Unspeakable Violence Remapping U.S. and Mexican National Imaginaries Synopsis
Unspeakable Violence addresses the epistemic and physical violence inflicted on racialized and gendered subjects in the U.S.-Mexico borderlands from the mid-nineteenth century through the early twentieth. Arguing that this violence was fundamental to U.S., Mexican, and Chicana/o nationalisms, Nicole M. Guidotti-Hernandez examines the lynching of a Mexican woman in California in 1851, the Camp Grant Indian Massacre of 1871, the racism evident in the work of the anthropologist Jovita Gonzalez, and the attempted genocide, between 1876 and 1907, of the Yaqui Indians in the Arizona-Sonora borderlands. Guidotti-Hernandez shows that these events have been told and retold in ways that have produced particular versions of nationhood and effaced other issues. Scrutinizing stories of victimization and resistance, and celebratory narratives of mestizaje and hybridity in Chicana/o, Latina/o, and borderlands studies, she contends that by not acknowledging the racialized violence perpetrated by Mexicans, Chicanas/os, and indigenous peoples, as well as Anglos, narratives of mestizaje and resistance inadvertently privilege certain brown bodies over others. Unspeakable Violence calls for a new, transnational feminist approach to violence, gender, sexuality, race, and citizenship in the borderlands.
Unspeakable Violence Remapping U.S. and Mexican National Imaginaries Press Reviews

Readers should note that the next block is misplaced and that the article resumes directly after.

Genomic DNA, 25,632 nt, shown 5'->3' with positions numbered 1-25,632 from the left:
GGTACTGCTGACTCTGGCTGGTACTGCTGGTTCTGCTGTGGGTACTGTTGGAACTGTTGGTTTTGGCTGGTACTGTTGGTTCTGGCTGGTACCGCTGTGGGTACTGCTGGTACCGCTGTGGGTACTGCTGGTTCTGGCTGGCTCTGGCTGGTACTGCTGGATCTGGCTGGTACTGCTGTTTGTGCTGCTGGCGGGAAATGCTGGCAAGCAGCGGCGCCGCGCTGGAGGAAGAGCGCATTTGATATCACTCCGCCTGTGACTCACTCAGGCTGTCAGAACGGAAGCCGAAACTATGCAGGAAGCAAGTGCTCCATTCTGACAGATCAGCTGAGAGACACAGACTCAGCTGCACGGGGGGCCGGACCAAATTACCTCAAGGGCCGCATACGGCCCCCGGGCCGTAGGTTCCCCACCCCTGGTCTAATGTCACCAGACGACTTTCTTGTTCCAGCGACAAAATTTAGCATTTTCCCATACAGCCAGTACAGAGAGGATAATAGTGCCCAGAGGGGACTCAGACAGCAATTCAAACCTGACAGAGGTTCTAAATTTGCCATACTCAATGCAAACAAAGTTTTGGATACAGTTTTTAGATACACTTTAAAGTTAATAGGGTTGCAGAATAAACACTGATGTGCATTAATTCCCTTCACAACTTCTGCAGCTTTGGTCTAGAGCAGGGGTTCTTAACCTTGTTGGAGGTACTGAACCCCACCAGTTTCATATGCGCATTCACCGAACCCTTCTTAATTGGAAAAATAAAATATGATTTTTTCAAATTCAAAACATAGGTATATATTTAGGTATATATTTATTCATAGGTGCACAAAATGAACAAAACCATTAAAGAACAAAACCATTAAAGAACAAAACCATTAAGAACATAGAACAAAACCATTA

Nicole Guidotti-Hernandez's Unspeakable Violence takes on a lot of sacred cows from chicano(a) nationalism to Mexican indigenismo...One of the most exciting aspects of this book is its explicitly transnational approach. -- Elliott Young * Bulletin of Latin American Research * Unspeakable Violence has arrived on the scene like a breath of fresh air. . . . Unspeakable Violence further exemplifies how the most effective interdisciplinary scholarship is equally indebted to theoretical rigor and historical responsibility. Refusing to pull punches with its multifaceted assessment of Chicano nationalism and its unflinching methodological strategy, Guidotti-Hernandez's volume makes clear to historians the value of literary texts by writers like Jovita Gonzalez and Monserrat Fontes, whose indelible contributions to an evidential archive are necessary to a more composite record of the past. -- Richard T. Rodriguez * American Literature * Nevertheless, more work can be done to examine the interdisciplinary problems of investigating intersecting oppressions of race, class, gender, and nationality. Unspeakable Violence is a significant point of departure for this important work. -- Jason Oliver Chang * Hispanic American Historical Review * It is impossible, of course, to wrangle such a wide-ranging and intelligent study into a few easy quips, and to attempt to do so would go against the notion that Guidotti-Hernandez's examples of borderland violence reveal a complexity in Arizona's and Mexico's culture and history for which many historians, let alone politicians, don't always like to account. -- Tim Hull * Tucson Weekly * In this exquisite book, Nicole M. Guidotti-Hernandez examines little-known but critically important episodes of violence in U.S.-Mexican borderlands history. Providing a necessary, long-overdue corrective to Chicana/o and borderlands studies, she suggests that in recounting these events as instances of victimization or acts of resistance, Chicana/o feminist and nationalist scholars create tidy narratives for consolidating Chicana/o nationalist identity. In doing so, they disregard Mexican-American complicity in the very acts of violence they describe. -Maria Josefina Saldana-Portillo, author of The Revolutionary Imagination in the Americas and the Age of Development Unspeakable Violence is an outstanding analysis of violence in the U.S.-Mexico borderlands. As a historian, I am most impressed by the care that Nicole M. Guidotti-Hernandez takes to ground her analysis in solid historical research. What I find so refreshing is her willingness to put forth courageous new arguments about what has been little discussed in Chicana/o studies, Latina/o studies, or ethnic studies more broadly. Rather than taking the standard approach of only analyzing violence when Latinas/os are the victims, Guidotti-Hernandez reveals borderlands violence in all of its complexity. This is exceptional scholarship. -George J. Sanchez, author of Becoming Mexican American: Ethnicity, Culture, and Identity in Chicano Los Angeles, 1900-1945